HONOLULU, Hawaii – The state agency that is normally working to attract tourists to Hawaii is now offering to pay visitors to leave amid the coronavirus pandemic.
The Hawaii Tourism Authority has given $25,000 to the Visitor Aloha Society of Hawaii (VASH) to help pay to send people back home if they violate the state’s quarantine orders.
In late March, Hawaii Gov. David Ige ordered all individuals, both residents and visitors, who arrive or return to the state to self-quarantine for 14 days. Since then, tourists have been encouraged not to travel to the state.
“With the majority of Hawaii’s COVID-19 cases linked to travel, it is critical that we further mitigate the spread of the virus by both residents and visitors who are coming from out-of-state,” said Gov. Ige.
So far, Hawaii’s attorney general’s office said in a press release Thursday that VASH has paid to send at least 19 people back to their airports of origin during this coronavirus crisis.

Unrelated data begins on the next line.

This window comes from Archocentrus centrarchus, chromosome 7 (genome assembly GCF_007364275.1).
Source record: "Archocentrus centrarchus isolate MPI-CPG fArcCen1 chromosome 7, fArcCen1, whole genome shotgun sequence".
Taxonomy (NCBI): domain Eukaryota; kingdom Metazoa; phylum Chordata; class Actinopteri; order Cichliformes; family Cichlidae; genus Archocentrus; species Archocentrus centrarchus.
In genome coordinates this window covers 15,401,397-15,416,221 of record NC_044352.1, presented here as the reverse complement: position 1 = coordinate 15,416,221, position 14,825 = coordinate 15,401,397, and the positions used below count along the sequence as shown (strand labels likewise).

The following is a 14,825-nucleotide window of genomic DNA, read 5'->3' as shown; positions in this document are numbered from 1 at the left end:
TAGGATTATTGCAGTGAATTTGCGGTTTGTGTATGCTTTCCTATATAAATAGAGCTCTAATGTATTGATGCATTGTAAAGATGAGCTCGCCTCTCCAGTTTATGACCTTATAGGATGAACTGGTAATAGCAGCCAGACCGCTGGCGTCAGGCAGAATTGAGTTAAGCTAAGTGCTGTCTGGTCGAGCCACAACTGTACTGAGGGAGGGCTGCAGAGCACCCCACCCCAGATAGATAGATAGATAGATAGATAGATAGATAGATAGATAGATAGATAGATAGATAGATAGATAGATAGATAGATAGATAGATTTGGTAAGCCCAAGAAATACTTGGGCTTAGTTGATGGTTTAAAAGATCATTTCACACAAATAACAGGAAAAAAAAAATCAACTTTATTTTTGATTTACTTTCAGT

Officials say those 19 people include a pair from San Diego that had been arrested for violating quarantine, a woman from Los Angeles who posted her outdoor activities on social media, and two people who were caught violating quarantine once, and then switched hotels and violated it again.
For individuals arrested for violating the self-quarantine rules, they have the option of arranging payment of fines with the courts in lieu of returning to Hawaii for trials.
Hawaii State Attorney General Clare Connors says the assistance of VASH during the crisis is invaluable to law enforcement.
“The ability to return people quickly to their airports of origin during the coronavirus crisis greatly assists law enforcement’s ability to ensure the success of our statewide emergency measures,” said Connors. “The fact that scarce government funds do not need to be expended for these return trips also helps fulfill the mission of keeping Hawaii safe. All of us in the law enforcement community are deeply grateful for this partnership.”
As of Friday afternoon, Hawaii has confirmed nearly 600 cases of COVID-19 and at least 12 people have died in the state from the illness, according to a tally by
Johns Hopkins University.